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Buying Firewood From Certified Vendors

Some things in life are obvious and we learned many of them as children. For instance, don’t put your hand near fire, it will burn. Or, look both ways before crossing the road so you will not get hit. These small life lessons, plus dozens of other ones that are common sense, make routine life matters or fun new activities a breeze, unless there are rules you don’t know about.

Such is the case for many people who are new to camping, outdoor activities, or being more self-sufficient in building a home fire. The wood you are grabbing to load up and take on the road for your camping trip or to power your home, might just be a problem. The same is true if you’ve started chopping your own firewood.

These things seem pretty simple. Buy some wood and burn it, right? There is actually more to it than that. Did you know untreated firewood could cause home, building and environmental damage?

Before You Buy

Before you buy and burn wood, you want to check to make sure the firewood vendor you are purchasing from is certified. If not, there is no telling where the wood came from and what’s in it, so you could be putting your home, restaurant or region in jeopardy. If you are planning to transport wood and do not buy it from a certified source or get it treated, then you could be breaking the law.

This is because numerous states have established policies and guidelines created by the state’s Department of Natural Resources, or a similar agency, to protect regions and states from nature’s invasive insect species.

These insects may seem like a small matter but they can wreak big time damage when transported into a new region and habitat. Local, state and federal governments spend in excess of $100 million per year trying to eradicate the infestation and environmental impacts that result from the introduction of these insects to new places. To prevent further spread of these species and the nuisances they can cause, states require that you purchase bundled firewood locally from a certified source.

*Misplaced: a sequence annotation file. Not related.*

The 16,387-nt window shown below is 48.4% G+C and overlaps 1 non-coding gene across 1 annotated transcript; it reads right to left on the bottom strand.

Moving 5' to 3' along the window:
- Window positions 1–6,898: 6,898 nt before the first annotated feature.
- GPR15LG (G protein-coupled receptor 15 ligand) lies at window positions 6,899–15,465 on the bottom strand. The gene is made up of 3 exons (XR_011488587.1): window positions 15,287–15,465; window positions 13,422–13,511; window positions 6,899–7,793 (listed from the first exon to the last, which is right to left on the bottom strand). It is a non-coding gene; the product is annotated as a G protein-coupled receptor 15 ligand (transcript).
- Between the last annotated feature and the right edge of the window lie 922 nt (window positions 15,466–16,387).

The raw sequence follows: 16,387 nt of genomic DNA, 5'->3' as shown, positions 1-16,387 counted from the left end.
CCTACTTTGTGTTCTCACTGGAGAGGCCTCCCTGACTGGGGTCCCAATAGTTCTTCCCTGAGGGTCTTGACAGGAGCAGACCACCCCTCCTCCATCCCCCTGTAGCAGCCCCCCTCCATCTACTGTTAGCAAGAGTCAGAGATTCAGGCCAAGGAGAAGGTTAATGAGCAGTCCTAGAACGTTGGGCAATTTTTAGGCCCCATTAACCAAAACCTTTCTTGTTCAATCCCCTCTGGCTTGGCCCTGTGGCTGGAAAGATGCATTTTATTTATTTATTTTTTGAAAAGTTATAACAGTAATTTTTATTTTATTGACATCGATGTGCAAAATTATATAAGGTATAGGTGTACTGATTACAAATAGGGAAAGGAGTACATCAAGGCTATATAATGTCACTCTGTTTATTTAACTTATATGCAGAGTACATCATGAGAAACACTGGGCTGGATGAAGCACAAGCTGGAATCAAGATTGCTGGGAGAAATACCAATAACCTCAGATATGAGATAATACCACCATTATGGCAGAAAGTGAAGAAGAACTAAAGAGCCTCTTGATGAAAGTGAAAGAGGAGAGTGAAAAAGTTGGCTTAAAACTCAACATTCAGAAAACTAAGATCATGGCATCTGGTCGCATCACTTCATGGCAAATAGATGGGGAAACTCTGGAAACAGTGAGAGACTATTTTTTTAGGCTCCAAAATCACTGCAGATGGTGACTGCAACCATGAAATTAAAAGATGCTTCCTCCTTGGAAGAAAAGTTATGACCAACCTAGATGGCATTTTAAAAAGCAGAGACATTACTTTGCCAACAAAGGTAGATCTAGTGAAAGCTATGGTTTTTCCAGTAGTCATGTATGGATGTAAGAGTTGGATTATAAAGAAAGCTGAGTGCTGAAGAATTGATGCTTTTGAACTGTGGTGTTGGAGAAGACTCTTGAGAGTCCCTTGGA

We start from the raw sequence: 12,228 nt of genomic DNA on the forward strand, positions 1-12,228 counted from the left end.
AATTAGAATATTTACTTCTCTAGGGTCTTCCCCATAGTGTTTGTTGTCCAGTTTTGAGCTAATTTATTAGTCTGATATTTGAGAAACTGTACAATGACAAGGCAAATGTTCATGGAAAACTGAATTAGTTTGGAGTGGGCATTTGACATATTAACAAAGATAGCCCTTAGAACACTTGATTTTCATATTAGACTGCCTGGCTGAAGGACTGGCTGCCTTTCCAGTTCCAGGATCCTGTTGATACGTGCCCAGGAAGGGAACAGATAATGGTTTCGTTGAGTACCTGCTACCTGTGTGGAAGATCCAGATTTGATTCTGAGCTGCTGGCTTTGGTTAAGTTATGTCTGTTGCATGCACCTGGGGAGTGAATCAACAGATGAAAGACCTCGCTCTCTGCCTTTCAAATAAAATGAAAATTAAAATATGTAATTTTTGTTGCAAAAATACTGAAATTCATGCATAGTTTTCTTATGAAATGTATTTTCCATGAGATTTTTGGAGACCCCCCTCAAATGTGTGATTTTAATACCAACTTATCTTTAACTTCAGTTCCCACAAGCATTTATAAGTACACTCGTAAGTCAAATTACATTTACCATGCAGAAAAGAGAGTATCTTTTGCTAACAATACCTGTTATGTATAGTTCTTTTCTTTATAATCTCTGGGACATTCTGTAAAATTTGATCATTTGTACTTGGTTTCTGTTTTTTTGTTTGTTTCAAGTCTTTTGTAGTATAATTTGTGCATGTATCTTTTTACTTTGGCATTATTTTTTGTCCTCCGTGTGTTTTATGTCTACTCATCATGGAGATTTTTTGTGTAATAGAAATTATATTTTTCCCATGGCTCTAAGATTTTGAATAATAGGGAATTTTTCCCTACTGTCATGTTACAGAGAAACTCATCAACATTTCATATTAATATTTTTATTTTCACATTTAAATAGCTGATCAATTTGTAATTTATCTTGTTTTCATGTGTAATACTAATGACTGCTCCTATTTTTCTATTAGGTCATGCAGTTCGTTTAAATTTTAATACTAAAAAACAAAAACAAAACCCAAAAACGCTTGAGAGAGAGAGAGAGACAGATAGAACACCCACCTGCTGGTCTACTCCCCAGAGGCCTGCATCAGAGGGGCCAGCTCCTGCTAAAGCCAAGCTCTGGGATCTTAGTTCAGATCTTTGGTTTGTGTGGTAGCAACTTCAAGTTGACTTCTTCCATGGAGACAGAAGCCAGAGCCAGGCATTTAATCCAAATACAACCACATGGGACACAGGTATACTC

The firewood that unsuspecting campers and commercial users, like restaurants, buy and transport is the number one way these insects hitch a ride. They travel slowly on their own but can make quick progress when they are easily and quickly carried in firewood from one area, region or state to the next.

You can check your state’s regulations on firewood treatment by calling the Department of Natural Resources, Department of Agriculture, Department of Environmental Conservation, or similar agency within the state, to request information or an e-mail with a link with the latest regulatory information. Or you can leave the expertise and headaches up to a qualified firewood vendor by checking their website to verify that they are able to sell you safe and treated firewood. Just look for confirmation that they are heat treated and kiln dried certified based on United States Department of Agriculture (USDA) specifications. The Animal and Plant Health Inspection Services division of the USDA can provide more information about the specifics of their certification process designed to keep you and the general public and environment safe.

Angie Nelson is an outdoors enthusiast and is also an advocate for fire safety.